Hydration therapy grows in popularity

Hydration therapy grows in popularity

DALLAS -- Heart rate. Blood Pressure. Body Temperature.

After reading those words, you may think we're talking about an annual check-up. But you're wrong. 

We're talking about hydration therapy. Voluntary IV drips used as a quick hangover cure.

“It’s going straight to the bloodstream,” said Jordan Cobb, co-owner of iVitamin in Austin.

Likely coming to a storefront near you, you can buy a cocktail of vitamins—have them injected into your body—all in about 40 minutes.

“So those people who have been up all night and have had a lot to drink and are going to feel a major difference,” said Cobb whose background is in medical sales.

IV's are becoming more popular in the aftermath of boozy binges. 

The hydration therapy concept is alarming to some emergency room doctors like Glenn Hardesty.

“I worry a lot about what they're infusing,” said Hardesty, an ER physician at Texas Health Arlington. “There are vitamins that can be toxic at certain levels."

The concern isn’t putting a damper on business.

Demand has created concierge services..that's right they bring the IV's to you!

There’s Hangover Heaven in Las Vegas; The Hangover Club in New York; even Hangover Houston that pays for your Uber.

“We probably see about 10 to 20 people a day,” said Cobb.

Flushing people with fluids for hangovers is only part of the story. At iVitamin on Austin’s busy South Congress corridor, the average age of people getting vitamin-infused saline drips for overall wellness is early 40's.

Kinan Beck, a 43-year-old triathlete, gets drips after a race and between tough workouts.

“I've got a 60-mile bike ride tomorrow. I just ran today so I'm already pretty dehydrated because of the humidity. It just kind of puts me back to an equal state," he said,

In the time it would take Cox, 52, to get a pedicure, she chooses to relax and rehydrate. “You might think, oh my God, why would you even fathom getting an IV put in? I immediately saw an improvement in my skin,” said Cox.

WFAA reporter, Sonia Azad followed nurse practitioner Rochelle Dela Paz-Connor on a busy Friday morning at her work, an urgent care clinic.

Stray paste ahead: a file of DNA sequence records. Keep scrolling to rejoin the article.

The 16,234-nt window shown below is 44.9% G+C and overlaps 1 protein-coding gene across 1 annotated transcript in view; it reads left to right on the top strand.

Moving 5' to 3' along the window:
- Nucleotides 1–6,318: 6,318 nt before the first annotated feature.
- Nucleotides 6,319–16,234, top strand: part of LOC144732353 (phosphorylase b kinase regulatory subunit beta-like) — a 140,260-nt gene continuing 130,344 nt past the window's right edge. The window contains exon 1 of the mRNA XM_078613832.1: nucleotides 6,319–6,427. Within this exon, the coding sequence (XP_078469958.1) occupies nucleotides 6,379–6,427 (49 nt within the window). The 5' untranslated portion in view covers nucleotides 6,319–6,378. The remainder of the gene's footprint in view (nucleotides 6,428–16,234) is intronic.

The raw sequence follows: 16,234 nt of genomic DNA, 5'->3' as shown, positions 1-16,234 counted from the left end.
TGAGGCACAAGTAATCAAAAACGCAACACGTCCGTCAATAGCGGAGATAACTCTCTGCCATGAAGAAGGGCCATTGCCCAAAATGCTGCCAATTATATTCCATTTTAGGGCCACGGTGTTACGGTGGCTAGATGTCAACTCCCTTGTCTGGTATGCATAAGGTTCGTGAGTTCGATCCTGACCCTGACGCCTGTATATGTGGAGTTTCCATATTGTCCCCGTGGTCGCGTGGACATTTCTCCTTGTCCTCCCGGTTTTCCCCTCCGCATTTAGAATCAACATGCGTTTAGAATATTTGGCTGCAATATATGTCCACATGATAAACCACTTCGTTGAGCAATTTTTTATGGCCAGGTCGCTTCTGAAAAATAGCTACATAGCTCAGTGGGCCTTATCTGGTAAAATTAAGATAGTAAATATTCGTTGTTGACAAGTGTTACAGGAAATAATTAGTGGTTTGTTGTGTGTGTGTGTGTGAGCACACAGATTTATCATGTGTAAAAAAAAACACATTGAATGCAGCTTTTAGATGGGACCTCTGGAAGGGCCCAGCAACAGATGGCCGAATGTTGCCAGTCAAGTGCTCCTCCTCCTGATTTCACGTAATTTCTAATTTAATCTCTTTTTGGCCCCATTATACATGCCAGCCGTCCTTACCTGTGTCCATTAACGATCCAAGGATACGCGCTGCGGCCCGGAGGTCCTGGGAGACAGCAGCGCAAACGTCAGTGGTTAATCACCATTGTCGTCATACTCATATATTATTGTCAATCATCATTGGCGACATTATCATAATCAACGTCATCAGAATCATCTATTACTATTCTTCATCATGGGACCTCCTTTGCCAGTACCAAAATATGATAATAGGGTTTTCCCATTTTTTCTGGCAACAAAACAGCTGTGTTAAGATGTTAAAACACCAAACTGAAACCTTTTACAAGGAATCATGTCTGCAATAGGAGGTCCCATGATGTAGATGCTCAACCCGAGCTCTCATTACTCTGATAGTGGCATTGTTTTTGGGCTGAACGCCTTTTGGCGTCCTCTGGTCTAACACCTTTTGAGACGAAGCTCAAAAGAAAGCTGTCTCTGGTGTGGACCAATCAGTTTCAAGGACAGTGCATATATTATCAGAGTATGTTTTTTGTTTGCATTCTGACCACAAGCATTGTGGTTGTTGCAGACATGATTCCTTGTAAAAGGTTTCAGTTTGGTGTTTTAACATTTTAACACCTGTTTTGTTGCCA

Administering IV's for hydration is her side job.

“Pretty much it's like an everyday medical practice,” said Paz-Connor.

Under the direction of an off-site medical director, Paz-Connor collects medical history, checks vitals, then gets to mixing.

“We have to go by all the medical guidelines for IV administration; we have to go by all pharmacy guidelines,” Paz-Connor said.

A pharmacist designed the secret blends that appear on iVitamin’s IV Menu.

“We’ve got an immunity drip called iRenew, so if you're coming down with a cold it's going to have extra vitamin C,” explained Cobb. “We also have iRecover which is going to get people back on track after a night of going out late and probably having a little bit too much to drink.”

The cost of each drip varies between $150 to $260.

Dr. Hardesty’s greatest reservation is that IV's are administered too fast.

“You have to be very careful with how much fluid you give patients and the rate at which you give patients fluid depending on the scenario,” said Hardesty.

So, sure—if you’re hurting a drip may help. But the bottom line – know what vitamins are in the bag and that the person giving you the IV is either a doctor or a nurse, which may be more than you can focus on the morning after.


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